USCIS Issues Guidance on When a Change in an H-1B Employee’s Job Location Requires Filing an Amendment

June 04, 2015
Beata Leja

Employers of H-1B workers are subject to extremely complex rules to stay in compliance with the law.

USCIS recently issued additional guidance that addresses the steps an employer must take to change an H-1B worker’s job location. This guidance follows the United States Citizenship and Immigration Service (USCIS) Administrative Appeals Office’s (AAO) decision in the Matter of Simeio Solutions LLC, case and addresses when an amended H-1B petition is required in light of this new case.

If the H-1B employee’s worksite moves outside the “area of intended employment”, a new petition is needed.

This guidance reiterates that an amended petition is required if an H-1B employee has changed or is going to change his or her place of employment to a worksite outside of the metropolitan statistical area (MSA) or “area of intended employment” covered by the existing H-1B petition.  This is true even if a new Labor Condition Application (LCA) has been filed with the United States Department of Labor and has been posted at the new location.  Note that there’s no need to wait for approval, as a person in H-1B status can immediately begin work at the new location upon filing the amended petition.

So, when is an amended H-1B petition NOT required?

According to this guidance, no amended petition is required in the following scenarios:

  1. New worksite stays within metropolitan statistical area (MSA) or “area of intended employment”:  For an H-1B employee moving to a new job location within the same area indicated in the Labor Condition Application, an amended H-1B petition is not required.   In that case, the only action the employer needs to take is to post the existing LCA at the new work location.
  2. Short term placement:  For an H-1B employee who is only going to be moved to a new location (even outside of the MSA listed on the original H-1B) for a short period of time (30 or 60 days in certain circumstances), no amended H-1B petition or new LCA is required.
  3. Non-worksite activity:  For an H-1B employee who is going to a non-worksite location, no amended H-1B petition is required.  Activities that fall under this category include employee developmental activity such as management conferences and staff seminars.  The guidance also discusses “peripatetic,” or roving workers, with a fixed job location who occasionally travel for short periods on a “casual, short-term basis” to other locations.  In these situations, subject to the limitations found in the regulations, no amended H-1B petition is required.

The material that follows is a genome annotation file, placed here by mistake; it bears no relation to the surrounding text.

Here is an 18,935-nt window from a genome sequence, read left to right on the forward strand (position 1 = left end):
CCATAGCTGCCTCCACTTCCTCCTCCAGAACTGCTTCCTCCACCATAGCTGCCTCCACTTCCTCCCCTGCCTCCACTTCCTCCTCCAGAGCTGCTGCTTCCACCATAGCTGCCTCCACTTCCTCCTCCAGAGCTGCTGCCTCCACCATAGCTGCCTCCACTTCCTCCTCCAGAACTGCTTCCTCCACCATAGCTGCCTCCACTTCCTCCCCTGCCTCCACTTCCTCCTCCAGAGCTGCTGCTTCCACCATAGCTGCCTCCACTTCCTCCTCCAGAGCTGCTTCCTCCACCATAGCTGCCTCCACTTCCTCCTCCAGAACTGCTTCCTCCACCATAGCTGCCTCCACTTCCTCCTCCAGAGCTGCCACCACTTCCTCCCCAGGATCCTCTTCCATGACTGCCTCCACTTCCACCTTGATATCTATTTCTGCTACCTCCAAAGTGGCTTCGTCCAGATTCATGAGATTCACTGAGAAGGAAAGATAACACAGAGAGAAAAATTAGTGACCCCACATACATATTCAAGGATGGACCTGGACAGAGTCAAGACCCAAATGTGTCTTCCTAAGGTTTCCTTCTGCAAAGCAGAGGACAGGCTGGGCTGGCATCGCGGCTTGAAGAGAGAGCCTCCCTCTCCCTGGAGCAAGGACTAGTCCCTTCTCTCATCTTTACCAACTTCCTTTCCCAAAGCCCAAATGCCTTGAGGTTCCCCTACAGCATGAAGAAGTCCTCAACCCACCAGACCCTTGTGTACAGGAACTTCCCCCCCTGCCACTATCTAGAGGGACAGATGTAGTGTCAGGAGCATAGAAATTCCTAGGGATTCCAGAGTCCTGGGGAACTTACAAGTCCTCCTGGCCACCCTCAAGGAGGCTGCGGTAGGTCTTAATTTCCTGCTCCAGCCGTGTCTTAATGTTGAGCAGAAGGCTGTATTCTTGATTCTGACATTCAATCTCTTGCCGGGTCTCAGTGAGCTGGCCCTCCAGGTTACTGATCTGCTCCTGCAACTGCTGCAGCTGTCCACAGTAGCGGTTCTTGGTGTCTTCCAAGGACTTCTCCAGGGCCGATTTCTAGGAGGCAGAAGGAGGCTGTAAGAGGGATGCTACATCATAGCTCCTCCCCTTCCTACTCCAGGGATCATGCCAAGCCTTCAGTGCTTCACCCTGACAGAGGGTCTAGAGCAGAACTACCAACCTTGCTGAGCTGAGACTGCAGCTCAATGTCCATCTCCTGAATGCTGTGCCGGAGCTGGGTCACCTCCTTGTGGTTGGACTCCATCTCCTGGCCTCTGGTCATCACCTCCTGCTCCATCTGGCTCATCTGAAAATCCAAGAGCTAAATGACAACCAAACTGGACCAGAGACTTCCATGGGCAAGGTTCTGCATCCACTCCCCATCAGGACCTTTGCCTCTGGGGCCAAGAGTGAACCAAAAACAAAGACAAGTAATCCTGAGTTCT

Does it matter if the change in job location has already occurred?

In those cases, the guidance makes clear that an amended petition must be filed before August 19, 2015.

What if the employer fails to file an amendment?

Failure to file an amended petition, where required, will result in the employer being found “out of compliance with USCIS regulation and policy and thus subject to adverse action.”  In addition, the H-1B employee would not be maintaining nonimmigrant status and would be subject to “adverse action”.

What if the amended petition is denied?

The original petition remains valid and the H-1B employee may return to the worksite indicated in the original H-1B petition. The company can keep its H-1B employee on staff but not at the new worksite.

What if we already have a pending H-1B petition and need to change the employee’s job location immediately?

In the event of a pending previously filed amendment, subsequent amendments may be filed before approval to allow the worker to change job locations.  However, if the worker’s status has expired while successive amended petitions are pending, the denial of any petition or amendment will result in the denial of all successive requests to amend or extend status.

Main Takeaway

Despite this guidance, compliance for H-1B employers is more complicated than ever and requires expert legal guidance.  If you have questions about H-1B compliance or status issues, the attorneys at Minsky, McCormick and Hallagan P.C. are available to help.

The material contained in this alert does not constitute direct legal advice and is for informational purposes only. An attorney-client relationship is not presumed or intended by receipt or review of this presentation. The information provided should never replace informed counsel when specific immigration-related guidance is needed.

© 2023 Minsky, McCormick & Hallagan, P.C. All rights reserved. Information may not be reproduced, displayed, modified, or distributed without the express prior written permission of Minsky, McCormick & Hallagan, P.C.

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